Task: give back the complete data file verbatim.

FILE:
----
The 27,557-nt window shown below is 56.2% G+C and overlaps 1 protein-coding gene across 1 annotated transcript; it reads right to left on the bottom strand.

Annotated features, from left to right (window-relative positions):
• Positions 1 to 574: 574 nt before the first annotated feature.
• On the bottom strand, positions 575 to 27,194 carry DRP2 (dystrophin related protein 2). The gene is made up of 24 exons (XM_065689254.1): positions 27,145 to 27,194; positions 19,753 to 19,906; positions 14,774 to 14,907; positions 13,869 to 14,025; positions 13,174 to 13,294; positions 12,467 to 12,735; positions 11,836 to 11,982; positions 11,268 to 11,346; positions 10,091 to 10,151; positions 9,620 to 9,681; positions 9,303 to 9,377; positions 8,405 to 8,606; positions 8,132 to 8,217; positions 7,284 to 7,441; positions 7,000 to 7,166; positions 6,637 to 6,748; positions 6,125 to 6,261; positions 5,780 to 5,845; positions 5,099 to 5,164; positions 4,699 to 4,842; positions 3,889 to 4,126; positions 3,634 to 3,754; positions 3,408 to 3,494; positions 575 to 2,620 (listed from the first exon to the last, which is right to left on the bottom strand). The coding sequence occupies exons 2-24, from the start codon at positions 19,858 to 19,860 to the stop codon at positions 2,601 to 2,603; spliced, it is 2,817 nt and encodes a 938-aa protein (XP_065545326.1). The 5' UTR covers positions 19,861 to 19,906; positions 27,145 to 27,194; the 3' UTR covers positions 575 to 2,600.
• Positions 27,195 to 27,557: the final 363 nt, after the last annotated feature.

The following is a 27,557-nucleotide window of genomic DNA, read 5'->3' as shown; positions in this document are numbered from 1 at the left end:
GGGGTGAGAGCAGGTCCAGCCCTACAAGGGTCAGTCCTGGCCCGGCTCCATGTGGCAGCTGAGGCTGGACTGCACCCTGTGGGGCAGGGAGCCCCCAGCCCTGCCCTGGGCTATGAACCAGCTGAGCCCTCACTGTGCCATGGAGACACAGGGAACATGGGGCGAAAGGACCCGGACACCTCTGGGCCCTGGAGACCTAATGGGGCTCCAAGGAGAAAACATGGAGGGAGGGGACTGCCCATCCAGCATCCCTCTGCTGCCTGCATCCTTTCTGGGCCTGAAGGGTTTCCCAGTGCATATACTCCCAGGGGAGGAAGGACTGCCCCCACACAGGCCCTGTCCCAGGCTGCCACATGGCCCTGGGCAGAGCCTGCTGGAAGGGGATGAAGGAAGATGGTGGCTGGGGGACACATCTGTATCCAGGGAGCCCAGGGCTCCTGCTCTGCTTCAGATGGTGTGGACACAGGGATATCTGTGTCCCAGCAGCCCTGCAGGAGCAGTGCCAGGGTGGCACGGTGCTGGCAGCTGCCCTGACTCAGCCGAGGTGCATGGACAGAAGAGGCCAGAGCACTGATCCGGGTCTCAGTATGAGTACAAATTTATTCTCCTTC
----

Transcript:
The 27,557-nt window shown below is 56.2% G+C and overlaps 1 protein-coding gene across 1 annotated transcript; it reads right to left on the bottom strand.

Annotated features, from left to right (window-relative positions):
• Positions 1 to 574: 574 nt before the first annotated feature.
• On the bottom strand, positions 575 to 27,194 carry DRP2 (dystrophin related protein 2). The gene is made up of 24 exons (XM_065689254.1): positions 27,145 to 27,194; positions 19,753 to 19,906; positions 14,774 to 14,907; positions 13,869 to 14,025; positions 13,174 to 13,294; positions 12,467 to 12,735; positions 11,836 to 11,982; positions 11,268 to 11,346; positions 10,091 to 10,151; positions 9,620 to 9,681; positions 9,303 to 9,377; positions 8,405 to 8,606; positions 8,132 to 8,217; positions 7,284 to 7,441; positions 7,000 to 7,166; positions 6,637 to 6,748; positions 6,125 to 6,261; positions 5,780 to 5,845; positions 5,099 to 5,164; positions 4,699 to 4,842; positions 3,889 to 4,126; positions 3,634 to 3,754; positions 3,408 to 3,494; positions 575 to 2,620 (listed from the first exon to the last, which is right to left on the bottom strand). The coding sequence occupies exons 2-24, from the start codon at positions 19,858 to 19,860 to the stop codon at positions 2,601 to 2,603; spliced, it is 2,817 nt and encodes a 938-aa protein (XP_065545326.1). The 5' UTR covers positions 19,861 to 19,906; positions 27,145 to 27,194; the 3' UTR covers positions 575 to 2,600.
• Positions 27,195 to 27,557: the final 363 nt, after the last annotated feature.

The following is a 27,557-nucleotide window of genomic DNA, read 5'->3' as shown; positions in this document are numbered from 1 at the left end:
GGGGTGAGAGCAGGTCCAGCCCTACAAGGGTCAGTCCTGGCCCGGCTCCATGTGGCAGCTGAGGCTGGACTGCACCCTGTGGGGCAGGGAGCCCCCAGCCCTGCCCTGGGCTATGAACCAGCTGAGCCCTCACTGTGCCATGGAGACACAGGGAACATGGGGCGAAAGGACCCGGACACCTCTGGGCCCTGGAGACCTAATGGGGCTCCAAGGAGAAAACATGGAGGGAGGGGACTGCCCATCCAGCATCCCTCTGCTGCCTGCATCCTTTCTGGGCCTGAAGGGTTTCCCAGTGCATATACTCCCAGGGGAGGAAGGACTGCCCCCACACAGGCCCTGTCCCAGGCTGCCACATGGCCCTGGGCAGAGCCTGCTGGAAGGGGATGAAGGAAGATGGTGGCTGGGGGACACATCTGTATCCAGGGAGCCCAGGGCTCCTGCTCTGCTTCAGATGGTGTGGACACAGGGATATCTGTGTCCCAGCAGCCCTGCAGGAGCAGTGCCAGGGTGGCACGGTGCTGGCAGCTGCCCTGACTCAGCCGAGGTGCATGGACAGAAGAGGCCAGAGCACTGATCCGGGTCTCAGTATGAGTACAAATTTATTCTCCTTC